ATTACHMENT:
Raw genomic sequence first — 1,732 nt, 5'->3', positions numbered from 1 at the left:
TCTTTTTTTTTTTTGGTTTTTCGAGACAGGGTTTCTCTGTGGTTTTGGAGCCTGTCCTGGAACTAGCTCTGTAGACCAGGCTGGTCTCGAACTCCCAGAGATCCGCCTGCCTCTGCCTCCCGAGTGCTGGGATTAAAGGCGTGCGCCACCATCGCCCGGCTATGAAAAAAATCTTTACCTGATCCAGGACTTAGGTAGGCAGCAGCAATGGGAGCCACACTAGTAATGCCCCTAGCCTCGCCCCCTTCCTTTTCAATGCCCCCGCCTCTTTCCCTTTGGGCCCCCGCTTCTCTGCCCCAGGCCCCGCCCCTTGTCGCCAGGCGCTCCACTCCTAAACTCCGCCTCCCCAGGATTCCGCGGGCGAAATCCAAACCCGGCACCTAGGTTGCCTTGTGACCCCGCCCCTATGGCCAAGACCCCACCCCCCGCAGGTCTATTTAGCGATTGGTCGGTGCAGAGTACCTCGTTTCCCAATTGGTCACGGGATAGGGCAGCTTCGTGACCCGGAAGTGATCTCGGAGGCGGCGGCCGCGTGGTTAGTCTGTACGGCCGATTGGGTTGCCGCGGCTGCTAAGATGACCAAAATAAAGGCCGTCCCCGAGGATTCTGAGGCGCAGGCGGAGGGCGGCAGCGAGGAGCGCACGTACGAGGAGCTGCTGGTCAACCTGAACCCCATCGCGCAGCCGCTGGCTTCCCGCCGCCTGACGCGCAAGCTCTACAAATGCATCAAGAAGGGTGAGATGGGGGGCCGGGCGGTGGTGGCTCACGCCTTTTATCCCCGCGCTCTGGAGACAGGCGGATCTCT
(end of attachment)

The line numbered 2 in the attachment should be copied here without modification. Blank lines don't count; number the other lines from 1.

TCTTTTTTTTTTTTGGTTTTTCGAGACAGGGTTTCTCTGTGGTTTTGGAGCCTGTCCTGGAACTAGCTCTGTAGACCAGGCTGGTCTCGAACTCCCAGAGATCCGCCTGCCTCTGCCTCCCGAGTGCTGGGATTAAAGGCGTGCGCCACCATCGCCCGGCTATGAAAAAAATCTTTACCTGATCCAGGACTTAGGTAGGCAGCAGCAATGGGAGCCACACTAGTAATGCCCCTAGCCTCGCCCCCTTCCTTTTCAATGCCCCCGCCTCTTTCCCTTTGGGCCCCCGCTTCTCTGCCCCAGGCCCCGCCCCTTGTCGCCAGGCGCTCCACTCCTAAACTCCGCCTCCCCAGGATTCCGCGGGCGAAATCCAAACCCGGCACCTAGGTTGCCTTGTGACCCCGCCCCTATGGCCAAGACCCCACCCCCCGCAGGTCTATTTAGCGATTGGTCGGTGCAGAGTACCTCGTTTCCCAATTGGTCACGGGATAGGGCAGCTTCGTGACCCGGAAGTGATCTCGGAGGCGGCGGCCGCGTGGTTAGTCTGTACGGCCGATTGGGTTGCCGCGGCTGCTAAGATGACCAAAATAAAGGCCGTCCCCGAGGATTCTGAGGCGCAGGCGGAGGGCGGCAGCGAGGAGCGCACGTACGAGGAGCTGCTGGTCAACCTGAACCCCATCGCGCAGCCGCTGGCTTCCCGCCGCCTGACGCGCAAGCTCTACAAATGCATCAAGAAGGGTGAGATGGGGGGCCGGGCGGTGGTGGCTCACGCCTTTTATCCCCGCGCTCTGGAGACAGGCGGATCTCT